It looks like something from space, a Neo-Brutal landmark that descended next to Washington-Lee High School. Even today it seems out of place on the outskirts of Clarendon, as if it arrived in a horror movie or an outrageous dream. The 1970 Arlington Education Center paired a curved administration building with a futuristic dome at its entrance facing the intersection of North Quincy Street and 14th Street North.
“This looked like a spaceship had just landed. It was fabulous,” said Alice Monet, who was a student at Washington-Lee when the building opened. “The way the Education Center curves over and the planetarium is at its focus, they are wedded to each other. One form reflects the other.”
The planetarium has always been a key component of the architectural design. Generations of students and administrators have come and gone from this spot, although trends in architecture have moved toward glass and steel. Meanwhile, student enrollment trends have spiked, and administrators who work inside the administration building became increasingly concerned about the $400,000 cost of upgrading the equipment at the facility. So they decided to shut it down and convert it to a classroom.
“It was the most unfortunate decision possible,” said Monet, an astronomer whose daughter now attends Washington-Lee. “I was horrified and disappointed and motivated to come talk to the School Board.”
THE SPRING OF 2010 could have been the end of the planetarium. Instead it became a turning point. Within a month of Arlington Superintendent Patrick Murphy’s decision to scrub the mission of the planetarium, concerned parents formed Friends of the Planetarium. Their mission — to boldly go where no one has gone before. Members formed a board of directors and began negotiating.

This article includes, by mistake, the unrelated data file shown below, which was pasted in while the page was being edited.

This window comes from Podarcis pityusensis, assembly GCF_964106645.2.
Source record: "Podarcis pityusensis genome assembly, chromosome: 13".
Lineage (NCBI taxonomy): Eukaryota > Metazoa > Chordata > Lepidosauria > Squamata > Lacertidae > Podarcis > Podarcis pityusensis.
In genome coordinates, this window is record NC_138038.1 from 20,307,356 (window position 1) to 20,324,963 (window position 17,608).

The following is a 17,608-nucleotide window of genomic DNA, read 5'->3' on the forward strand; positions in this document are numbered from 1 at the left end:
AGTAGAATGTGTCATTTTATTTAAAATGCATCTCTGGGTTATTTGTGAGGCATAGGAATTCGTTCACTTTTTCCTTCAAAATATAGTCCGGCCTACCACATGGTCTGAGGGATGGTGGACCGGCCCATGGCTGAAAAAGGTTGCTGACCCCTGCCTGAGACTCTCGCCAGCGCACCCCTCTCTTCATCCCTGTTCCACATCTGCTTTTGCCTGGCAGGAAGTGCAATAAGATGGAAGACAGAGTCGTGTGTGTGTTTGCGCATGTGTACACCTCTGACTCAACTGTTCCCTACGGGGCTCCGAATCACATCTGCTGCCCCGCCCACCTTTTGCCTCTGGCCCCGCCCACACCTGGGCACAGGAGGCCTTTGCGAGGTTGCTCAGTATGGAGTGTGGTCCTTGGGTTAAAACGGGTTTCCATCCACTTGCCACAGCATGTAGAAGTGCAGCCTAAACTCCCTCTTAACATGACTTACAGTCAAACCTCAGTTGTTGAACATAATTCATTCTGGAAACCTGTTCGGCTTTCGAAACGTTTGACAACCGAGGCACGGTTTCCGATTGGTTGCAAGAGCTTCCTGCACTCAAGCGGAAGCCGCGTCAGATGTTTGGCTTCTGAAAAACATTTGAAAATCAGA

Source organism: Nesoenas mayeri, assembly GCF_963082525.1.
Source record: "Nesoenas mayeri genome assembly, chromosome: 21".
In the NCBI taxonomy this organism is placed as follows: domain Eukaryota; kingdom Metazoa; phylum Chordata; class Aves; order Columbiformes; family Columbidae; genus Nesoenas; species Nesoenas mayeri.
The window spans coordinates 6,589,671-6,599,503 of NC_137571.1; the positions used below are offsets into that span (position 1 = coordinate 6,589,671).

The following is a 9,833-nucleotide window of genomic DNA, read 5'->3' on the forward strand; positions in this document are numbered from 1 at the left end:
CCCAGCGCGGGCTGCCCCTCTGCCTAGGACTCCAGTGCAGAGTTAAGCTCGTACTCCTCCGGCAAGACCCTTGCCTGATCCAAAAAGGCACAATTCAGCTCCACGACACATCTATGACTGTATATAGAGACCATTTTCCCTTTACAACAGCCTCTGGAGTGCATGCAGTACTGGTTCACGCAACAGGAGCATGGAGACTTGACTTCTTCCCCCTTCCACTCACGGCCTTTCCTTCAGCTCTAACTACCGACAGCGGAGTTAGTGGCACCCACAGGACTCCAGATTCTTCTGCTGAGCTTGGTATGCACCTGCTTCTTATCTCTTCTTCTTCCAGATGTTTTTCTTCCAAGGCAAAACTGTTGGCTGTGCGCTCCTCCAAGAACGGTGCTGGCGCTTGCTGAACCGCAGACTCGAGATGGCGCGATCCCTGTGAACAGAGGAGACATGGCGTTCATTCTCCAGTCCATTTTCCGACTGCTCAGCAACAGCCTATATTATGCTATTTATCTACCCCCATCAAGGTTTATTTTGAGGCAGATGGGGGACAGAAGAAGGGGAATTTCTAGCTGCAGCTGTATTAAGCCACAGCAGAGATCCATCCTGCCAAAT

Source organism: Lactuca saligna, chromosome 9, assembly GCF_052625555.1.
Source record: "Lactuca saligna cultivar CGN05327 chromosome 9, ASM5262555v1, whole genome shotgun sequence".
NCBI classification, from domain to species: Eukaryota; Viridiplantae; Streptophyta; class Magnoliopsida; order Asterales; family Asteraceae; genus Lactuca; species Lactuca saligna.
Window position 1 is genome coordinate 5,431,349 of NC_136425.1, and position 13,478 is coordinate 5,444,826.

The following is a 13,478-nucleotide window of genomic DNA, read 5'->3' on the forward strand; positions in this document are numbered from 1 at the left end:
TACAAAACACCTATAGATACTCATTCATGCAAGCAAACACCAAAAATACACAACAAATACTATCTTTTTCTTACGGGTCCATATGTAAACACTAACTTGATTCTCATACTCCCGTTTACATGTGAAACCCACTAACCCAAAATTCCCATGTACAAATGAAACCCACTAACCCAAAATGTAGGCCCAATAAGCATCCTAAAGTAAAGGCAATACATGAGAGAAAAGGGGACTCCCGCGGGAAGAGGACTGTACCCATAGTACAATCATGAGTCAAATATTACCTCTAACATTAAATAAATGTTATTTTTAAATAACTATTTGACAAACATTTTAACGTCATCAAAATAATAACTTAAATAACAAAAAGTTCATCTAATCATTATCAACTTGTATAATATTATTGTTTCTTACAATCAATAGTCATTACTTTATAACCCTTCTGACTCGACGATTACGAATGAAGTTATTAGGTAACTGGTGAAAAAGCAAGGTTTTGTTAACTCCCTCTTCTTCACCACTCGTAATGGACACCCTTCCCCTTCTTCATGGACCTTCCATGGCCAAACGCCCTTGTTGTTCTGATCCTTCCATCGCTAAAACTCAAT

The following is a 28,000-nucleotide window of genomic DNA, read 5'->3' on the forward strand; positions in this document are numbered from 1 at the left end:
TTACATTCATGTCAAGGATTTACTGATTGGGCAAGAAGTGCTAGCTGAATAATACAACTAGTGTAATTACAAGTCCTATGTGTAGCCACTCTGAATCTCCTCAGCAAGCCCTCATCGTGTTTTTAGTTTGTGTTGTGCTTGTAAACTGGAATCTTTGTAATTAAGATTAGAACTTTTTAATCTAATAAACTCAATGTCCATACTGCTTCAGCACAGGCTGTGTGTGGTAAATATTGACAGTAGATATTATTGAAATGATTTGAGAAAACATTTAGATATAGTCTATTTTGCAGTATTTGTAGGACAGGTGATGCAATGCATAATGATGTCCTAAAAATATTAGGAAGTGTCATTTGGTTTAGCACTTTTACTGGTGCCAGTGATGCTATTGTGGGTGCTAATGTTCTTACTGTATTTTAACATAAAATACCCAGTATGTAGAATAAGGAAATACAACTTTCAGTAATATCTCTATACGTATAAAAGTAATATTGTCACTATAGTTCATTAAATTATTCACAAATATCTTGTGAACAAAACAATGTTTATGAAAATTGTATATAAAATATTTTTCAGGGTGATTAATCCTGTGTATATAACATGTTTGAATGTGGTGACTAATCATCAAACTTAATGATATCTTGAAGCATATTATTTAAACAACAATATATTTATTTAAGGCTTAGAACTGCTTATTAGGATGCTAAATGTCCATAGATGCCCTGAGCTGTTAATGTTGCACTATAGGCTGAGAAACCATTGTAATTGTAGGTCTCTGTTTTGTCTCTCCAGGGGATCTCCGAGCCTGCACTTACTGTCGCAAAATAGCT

“We came to an agreement with them that over the course of the next year, they would have a chance to raise the money with different points along the way,” said Connie Skelton, acting assistant superintendent who was science supervisor at the time. “If they were not successful, we would go ahead with our plan to close the planetarium.”
The stakes were sky high, beyond the sky even. So the Friends went to work, making phone calls and holding fundraisers. When the year was over, they raised $402,800 — a full $2,000 more than was needed. Members presented a check to the School Board early last year, and the school administration began to renovate the building. Administrators say the planetarium has a “wow factor” that has the power to inspire students in the same way it caught the attention of Alice Monet 30 years ago.
“A lot of our kids don’t even see the stars hardly with all the ambient light that we have in Arlington,” said Skelton. “So it’s just an opportunity to take a little time, sit back and realize that there’s a lot more to the world and the universe than just Arlington.”
THE PLANETARIUM is budgeted for about $180,000 a year. The vast majority of that will come from the county transfer, although the fiscal year 2013 budget assumes that the operation will generate about $8,500 a year in ticket sales. The school system plans to spend $72,000 for salaries, $46,000 for benefits, $25,000 for contractual benefits, $5,000 for supplies and $2,000 for equipment.
“It really is a partnership between the friends and the school system,” said School Board member Abby Raphael. “This is a resource that can be used by the students and the community, so it’s a partnership that has worked very well.”
The $4000,000 from the Friends paid for a new digital projector, new seating and a new interior shell. The county school system picked up the rest of the $1 million tab, which included removing asbestos and making the building handicapped accessible.